Skip to main content

How and Why we Decomp: Breaking Your Website Design Into Small, Manageable Pieces

05-13-20 Catherine Meade

A “decomp” exercise at the beginning of a website project helps the team to understand the scope of work from the very beginning, allowing for a quicker, cleaner UI build out.

Most of the sites we design and build for clients start with flat Figma or Sketch files from a frontend designer. Those files are sent to the client for approval and then to the development team’s tech lead and project manager, who break them into manageable work.

Full designs of a website can be overwhelming to view. They often include multiple pages and layouts and dozens of necessary UI components. Often, developers won’t know where to start. That’s where the “decomp” comes in.

A “decomp,” or decomposition exercise, helps the team understand the scope of work from the very beginning, allowing for a quicker, cleaner UI build out.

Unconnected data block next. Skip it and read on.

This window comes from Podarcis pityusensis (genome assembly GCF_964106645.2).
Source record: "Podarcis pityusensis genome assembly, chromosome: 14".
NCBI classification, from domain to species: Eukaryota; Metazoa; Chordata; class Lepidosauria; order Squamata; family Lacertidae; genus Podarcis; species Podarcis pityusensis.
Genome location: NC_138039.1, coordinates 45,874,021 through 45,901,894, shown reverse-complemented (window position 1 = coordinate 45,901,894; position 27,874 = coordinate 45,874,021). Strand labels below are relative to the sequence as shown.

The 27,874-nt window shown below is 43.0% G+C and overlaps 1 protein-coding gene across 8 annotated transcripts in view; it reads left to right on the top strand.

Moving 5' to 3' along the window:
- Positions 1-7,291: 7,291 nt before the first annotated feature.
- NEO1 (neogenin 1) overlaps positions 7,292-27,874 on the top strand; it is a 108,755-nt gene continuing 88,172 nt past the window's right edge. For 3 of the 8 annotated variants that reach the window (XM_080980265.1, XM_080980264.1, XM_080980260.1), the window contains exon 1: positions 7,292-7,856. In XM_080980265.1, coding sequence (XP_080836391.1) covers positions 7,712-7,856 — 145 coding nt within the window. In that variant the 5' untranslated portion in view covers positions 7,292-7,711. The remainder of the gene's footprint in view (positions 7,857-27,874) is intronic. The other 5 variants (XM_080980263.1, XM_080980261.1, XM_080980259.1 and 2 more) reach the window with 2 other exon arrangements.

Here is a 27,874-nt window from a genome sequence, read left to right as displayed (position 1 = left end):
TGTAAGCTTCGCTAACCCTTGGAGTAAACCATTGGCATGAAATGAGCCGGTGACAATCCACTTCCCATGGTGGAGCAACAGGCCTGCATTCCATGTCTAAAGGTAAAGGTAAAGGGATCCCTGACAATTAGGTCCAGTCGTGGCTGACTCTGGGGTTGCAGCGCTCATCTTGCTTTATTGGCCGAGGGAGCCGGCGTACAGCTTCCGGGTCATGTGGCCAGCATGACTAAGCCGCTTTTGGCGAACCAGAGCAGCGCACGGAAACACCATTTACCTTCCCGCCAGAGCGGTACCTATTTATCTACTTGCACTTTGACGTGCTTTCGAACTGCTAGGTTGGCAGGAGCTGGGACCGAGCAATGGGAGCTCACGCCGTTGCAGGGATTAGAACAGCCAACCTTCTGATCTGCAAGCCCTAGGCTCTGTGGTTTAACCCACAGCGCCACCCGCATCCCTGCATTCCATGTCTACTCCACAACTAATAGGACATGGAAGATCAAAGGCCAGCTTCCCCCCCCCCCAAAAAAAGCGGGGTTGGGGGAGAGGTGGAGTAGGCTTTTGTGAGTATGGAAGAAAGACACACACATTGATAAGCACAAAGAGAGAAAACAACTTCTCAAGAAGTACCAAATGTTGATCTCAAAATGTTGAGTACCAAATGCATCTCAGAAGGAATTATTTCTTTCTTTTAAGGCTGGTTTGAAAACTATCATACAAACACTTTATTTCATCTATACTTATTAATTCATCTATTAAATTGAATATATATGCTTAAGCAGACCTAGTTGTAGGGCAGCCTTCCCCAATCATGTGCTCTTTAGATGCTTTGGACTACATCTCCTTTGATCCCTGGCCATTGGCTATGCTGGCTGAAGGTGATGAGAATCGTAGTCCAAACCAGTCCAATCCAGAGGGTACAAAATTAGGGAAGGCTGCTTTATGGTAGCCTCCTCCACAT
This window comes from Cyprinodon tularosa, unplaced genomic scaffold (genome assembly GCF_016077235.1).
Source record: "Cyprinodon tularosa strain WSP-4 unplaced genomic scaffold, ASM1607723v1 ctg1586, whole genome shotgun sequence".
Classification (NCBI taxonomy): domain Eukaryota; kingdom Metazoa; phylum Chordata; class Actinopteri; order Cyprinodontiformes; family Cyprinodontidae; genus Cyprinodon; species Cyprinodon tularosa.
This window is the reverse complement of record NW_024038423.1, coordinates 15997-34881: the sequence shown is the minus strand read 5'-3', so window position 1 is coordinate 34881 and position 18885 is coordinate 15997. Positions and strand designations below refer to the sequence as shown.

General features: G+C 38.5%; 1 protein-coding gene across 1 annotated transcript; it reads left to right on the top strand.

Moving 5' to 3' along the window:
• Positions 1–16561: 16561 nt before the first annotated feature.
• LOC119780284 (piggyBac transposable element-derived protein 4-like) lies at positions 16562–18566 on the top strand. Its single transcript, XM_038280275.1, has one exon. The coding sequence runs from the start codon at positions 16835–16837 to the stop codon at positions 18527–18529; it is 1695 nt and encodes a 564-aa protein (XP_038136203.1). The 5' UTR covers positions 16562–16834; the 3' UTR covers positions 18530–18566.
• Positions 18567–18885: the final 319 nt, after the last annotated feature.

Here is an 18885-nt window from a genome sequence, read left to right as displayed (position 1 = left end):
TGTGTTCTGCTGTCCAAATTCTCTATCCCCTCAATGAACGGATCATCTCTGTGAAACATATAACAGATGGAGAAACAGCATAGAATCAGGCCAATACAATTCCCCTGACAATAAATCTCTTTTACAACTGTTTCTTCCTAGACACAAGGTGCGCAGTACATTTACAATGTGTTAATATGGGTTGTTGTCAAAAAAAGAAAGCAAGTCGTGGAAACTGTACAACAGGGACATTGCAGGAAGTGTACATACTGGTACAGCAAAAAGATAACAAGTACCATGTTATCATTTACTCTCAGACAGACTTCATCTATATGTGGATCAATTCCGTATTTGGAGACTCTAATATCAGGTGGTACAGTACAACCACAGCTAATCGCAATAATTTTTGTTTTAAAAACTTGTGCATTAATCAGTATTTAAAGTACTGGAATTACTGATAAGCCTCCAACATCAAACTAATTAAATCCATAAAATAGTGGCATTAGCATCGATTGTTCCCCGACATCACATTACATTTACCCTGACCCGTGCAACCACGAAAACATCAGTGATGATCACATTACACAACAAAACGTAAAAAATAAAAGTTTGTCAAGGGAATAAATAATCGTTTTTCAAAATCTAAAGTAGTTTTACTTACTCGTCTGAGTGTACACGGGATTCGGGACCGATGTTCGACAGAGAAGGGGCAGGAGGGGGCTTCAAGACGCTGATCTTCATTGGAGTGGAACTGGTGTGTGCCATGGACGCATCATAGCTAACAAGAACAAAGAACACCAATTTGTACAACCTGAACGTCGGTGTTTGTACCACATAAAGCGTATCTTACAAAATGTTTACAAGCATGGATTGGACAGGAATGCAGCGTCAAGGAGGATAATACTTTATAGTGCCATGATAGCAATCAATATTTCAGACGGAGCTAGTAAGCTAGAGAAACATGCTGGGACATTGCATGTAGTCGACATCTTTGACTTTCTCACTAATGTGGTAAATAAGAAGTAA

Breaking Down Your UI Designs

Decomposing has been a theme in computer science work since nearly the beginning, and it refers to breaking a problem down into small, meaningful chunks of work.

“A decomposition paradigm in computer programming is a strategy for organizing a program as a number of parts, and it usually implies a specific way to organize a program text.” —Wikipedia, “Decomposition”

Those smaller pieces of work often equate directly to new stories in your sprint. Decomposition happens either at the beginning of a project or whenever a site is ready for new UI work. It can be an exercise that just the tech lead performs, with or without a project manager, or with any combination of your development and design team. The goal of a decomp is to identify the scope of the project and recognize any technical challenges early. A decomp’s deliverables are often organized sprints and prioritized cards (such as Jira or Trello cards) that include, at minimum, screenshots of each UI component.